When I take people out on a “bird watching tour”—if they are new to the hobby I usually give them a version of the following:
Bird watching is really a poor moniker for the experience one can have outside if one is aware of birds (and other natural environmental items such as plants and bees and snakes!). To me going outside to “watch” birds is short hand for getting into an absorbing new way of looking at the world. I find that it is enough of a challenge that I get into the state of flow.
This state has been described in the psychological literature as a pleasant mindset where the experience of time “flows” and the mind is absorbed on the present task so that all worries about the past and thoughts for the future melt away in favor of the present moment. This is one definition of the meditative state.
There are many described types of meditation—some sitting and breathing quietly but another equally valid type, which is “walking meditation” which simply has one notice what is around. Both types have incredibly long pedigrees for being useful for health (lowers blood pressure and helps immunity as two examples) but also for improving creativity and problem solving. Sometimes the mind needs to shut off the major sections to have issues resolved in more “underground” ways.
I just took some very nice women from Cedar Mill on a bird tour. And we listened. And we saw many things. And they said they didn’t realize how fast the time flew and how pleasant it was. Getting into that mental flow state while adding a few birds to the life list and learning some ecology is a great way to spend a couple of hours.
So what do you hear outside in your yard or on your trip to the grocery store or gym? I hear the White Crowned Sparrows who have just migrated back from their southern winter haunts. Their complex song reminds me that spring is here. So many people don’t seem to even notice these birds singing away in the tops of trees or on poles—they literally are everywhere in Cedar Mill. If you don’t know what a particular bird sounds like go to the Cornell Ornithology web site www.birds.cornell.edu/Page.aspx?pid=1478 and type in a bird name in the “all about birds” search box. You will be rewarded with a recording of this bird. The best way to learn bird songs of course is to watch them sing—that way one accumulates a particular bird one at a time. Trying to learn all of them on a CD or a tape is incredibly hard to remember. But if you see one in your yard and watch it sing, you will have many clues to help your memory.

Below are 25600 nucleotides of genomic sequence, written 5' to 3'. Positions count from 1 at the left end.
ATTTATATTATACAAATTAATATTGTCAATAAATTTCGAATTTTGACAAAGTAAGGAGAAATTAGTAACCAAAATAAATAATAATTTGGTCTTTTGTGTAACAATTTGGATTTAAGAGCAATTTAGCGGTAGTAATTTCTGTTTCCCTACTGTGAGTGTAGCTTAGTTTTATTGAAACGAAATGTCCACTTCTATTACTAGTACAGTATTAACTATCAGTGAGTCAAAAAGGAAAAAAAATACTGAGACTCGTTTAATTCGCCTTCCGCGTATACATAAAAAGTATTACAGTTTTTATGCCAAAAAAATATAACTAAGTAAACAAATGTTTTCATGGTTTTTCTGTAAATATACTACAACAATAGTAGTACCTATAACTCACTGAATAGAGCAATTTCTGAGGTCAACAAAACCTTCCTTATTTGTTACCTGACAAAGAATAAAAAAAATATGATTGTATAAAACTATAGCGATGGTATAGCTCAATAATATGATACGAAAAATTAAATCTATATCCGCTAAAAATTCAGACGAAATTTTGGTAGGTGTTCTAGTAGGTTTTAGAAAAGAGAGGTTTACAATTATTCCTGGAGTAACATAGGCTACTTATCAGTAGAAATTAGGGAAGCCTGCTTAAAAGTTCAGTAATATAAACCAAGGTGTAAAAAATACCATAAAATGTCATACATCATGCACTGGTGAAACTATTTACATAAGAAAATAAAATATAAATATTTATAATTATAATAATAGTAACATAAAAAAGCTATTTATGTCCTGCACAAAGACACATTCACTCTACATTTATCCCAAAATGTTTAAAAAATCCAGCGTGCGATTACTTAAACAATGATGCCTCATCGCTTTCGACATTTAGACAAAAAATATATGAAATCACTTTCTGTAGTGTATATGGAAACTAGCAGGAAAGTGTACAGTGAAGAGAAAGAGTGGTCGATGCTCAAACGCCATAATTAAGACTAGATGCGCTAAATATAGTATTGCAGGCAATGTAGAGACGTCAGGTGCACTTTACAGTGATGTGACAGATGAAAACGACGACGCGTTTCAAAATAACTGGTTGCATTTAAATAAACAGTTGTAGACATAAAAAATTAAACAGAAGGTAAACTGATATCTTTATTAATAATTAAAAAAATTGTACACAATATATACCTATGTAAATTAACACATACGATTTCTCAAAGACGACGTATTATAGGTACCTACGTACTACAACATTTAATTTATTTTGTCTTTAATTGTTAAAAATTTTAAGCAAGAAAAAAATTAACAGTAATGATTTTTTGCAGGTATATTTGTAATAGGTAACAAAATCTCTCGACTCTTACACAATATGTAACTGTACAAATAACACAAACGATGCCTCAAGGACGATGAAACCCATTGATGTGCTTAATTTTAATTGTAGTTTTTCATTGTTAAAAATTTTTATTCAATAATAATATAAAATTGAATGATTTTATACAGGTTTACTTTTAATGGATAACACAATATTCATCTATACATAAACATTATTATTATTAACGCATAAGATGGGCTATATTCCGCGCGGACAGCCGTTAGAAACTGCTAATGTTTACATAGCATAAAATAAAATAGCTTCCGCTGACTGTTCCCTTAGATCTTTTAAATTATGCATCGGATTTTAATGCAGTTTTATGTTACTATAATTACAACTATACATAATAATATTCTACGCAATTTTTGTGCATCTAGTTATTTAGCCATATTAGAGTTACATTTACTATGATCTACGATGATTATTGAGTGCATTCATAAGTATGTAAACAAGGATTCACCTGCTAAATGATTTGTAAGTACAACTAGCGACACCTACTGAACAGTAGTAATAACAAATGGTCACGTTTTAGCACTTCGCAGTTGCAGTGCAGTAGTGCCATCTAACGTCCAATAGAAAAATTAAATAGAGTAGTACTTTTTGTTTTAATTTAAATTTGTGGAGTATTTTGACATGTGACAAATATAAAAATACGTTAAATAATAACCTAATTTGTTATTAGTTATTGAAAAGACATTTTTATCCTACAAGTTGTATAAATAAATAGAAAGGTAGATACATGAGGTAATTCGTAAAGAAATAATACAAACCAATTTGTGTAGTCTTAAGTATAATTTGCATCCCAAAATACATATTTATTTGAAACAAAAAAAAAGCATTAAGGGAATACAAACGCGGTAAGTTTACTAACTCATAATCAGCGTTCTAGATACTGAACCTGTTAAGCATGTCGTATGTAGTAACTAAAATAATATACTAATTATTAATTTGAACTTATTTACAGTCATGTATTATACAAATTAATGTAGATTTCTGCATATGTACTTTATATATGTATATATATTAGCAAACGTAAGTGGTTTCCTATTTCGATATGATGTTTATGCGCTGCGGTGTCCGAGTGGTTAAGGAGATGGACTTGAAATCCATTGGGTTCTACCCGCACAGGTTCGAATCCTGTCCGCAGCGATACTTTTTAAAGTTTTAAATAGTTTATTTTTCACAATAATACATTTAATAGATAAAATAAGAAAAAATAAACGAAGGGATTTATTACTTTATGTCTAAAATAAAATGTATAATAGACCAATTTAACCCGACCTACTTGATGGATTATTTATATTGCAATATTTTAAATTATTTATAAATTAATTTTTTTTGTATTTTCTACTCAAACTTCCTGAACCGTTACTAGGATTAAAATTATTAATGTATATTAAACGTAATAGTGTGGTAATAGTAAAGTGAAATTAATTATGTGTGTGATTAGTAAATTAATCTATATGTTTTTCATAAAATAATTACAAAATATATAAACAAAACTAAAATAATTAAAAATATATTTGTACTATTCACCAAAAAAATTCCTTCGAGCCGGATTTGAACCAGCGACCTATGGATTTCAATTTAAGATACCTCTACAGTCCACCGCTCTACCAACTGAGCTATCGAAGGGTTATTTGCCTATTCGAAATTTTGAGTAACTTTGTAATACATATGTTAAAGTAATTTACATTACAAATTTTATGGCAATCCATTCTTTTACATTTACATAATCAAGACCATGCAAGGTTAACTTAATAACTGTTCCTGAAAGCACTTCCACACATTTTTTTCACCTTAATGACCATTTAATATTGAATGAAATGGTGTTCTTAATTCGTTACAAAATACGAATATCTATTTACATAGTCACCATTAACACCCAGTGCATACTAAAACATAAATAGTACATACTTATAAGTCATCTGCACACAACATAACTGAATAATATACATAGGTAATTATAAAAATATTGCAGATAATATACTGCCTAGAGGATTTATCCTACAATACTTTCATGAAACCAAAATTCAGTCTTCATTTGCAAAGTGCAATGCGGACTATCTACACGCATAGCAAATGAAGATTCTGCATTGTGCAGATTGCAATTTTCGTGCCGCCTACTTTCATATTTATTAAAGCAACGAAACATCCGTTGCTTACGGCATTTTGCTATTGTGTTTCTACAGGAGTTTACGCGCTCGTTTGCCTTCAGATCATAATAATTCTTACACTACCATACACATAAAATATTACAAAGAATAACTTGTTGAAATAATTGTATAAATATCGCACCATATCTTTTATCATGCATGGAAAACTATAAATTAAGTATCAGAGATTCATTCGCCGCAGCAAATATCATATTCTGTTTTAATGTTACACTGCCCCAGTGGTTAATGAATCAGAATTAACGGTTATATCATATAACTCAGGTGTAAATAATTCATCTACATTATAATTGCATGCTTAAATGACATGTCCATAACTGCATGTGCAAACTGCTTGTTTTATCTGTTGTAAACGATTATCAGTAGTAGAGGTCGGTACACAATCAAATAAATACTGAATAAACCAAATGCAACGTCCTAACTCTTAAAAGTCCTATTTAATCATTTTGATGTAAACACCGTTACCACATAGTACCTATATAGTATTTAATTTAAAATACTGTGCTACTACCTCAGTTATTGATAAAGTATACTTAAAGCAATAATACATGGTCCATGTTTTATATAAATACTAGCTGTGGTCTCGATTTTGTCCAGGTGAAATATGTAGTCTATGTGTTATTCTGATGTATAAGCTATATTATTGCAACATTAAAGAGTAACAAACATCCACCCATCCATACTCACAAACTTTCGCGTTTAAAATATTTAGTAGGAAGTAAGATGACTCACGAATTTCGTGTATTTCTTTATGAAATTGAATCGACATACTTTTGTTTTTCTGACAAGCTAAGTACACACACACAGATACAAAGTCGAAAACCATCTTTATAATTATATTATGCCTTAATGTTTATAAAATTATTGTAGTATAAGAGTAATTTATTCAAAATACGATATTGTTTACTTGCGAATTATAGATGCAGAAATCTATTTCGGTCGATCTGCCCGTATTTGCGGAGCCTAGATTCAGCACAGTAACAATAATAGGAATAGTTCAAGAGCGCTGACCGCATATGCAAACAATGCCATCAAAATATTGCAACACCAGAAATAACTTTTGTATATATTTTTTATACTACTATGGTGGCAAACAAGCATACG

This week in my back yard I welcome back our swallows. They appeared really late this year compared to the 12 years of records I have kept about my back yard wetlands. They are about one month late in fact. Now they are swooping over the pond eating the latest insect hatch and chattering away. No nest building yet but I imagine that will occur after they fatten up from their long journey to this location.
I also am hearing the return of the Virginia Rails who do a very odd “ kidick, kidick “ song. These elusive birds are rarely seen, in fact in all the years I have spent looking at my wetlands area I have only seen them dart out once from the grasses and cat tails. The Marsh wrens are doing their rattling breeding song going from cattail to cat tail. The warblers are just starting to appear and so are the amazing small Common Yellowthroats- they call “ witchedy witchedy” and they appear in my yard mostly yellow but with their “Lone Ranger” black eye mask. Soon possibly a Green heron will arrive in my wetlands but they tend to be the latest spring migrant who appears. The house finches are singing away lustily from the tops of the trees and it sound like spring…
I even heard that some folks have seen hatched Anna’s hummingbird nestlings… now the flowers need to bloom to provide the nectar for these rapidly growing babies…
Bird Watching is really “bird hearing, bird seeing and bird knowing”. Have fun.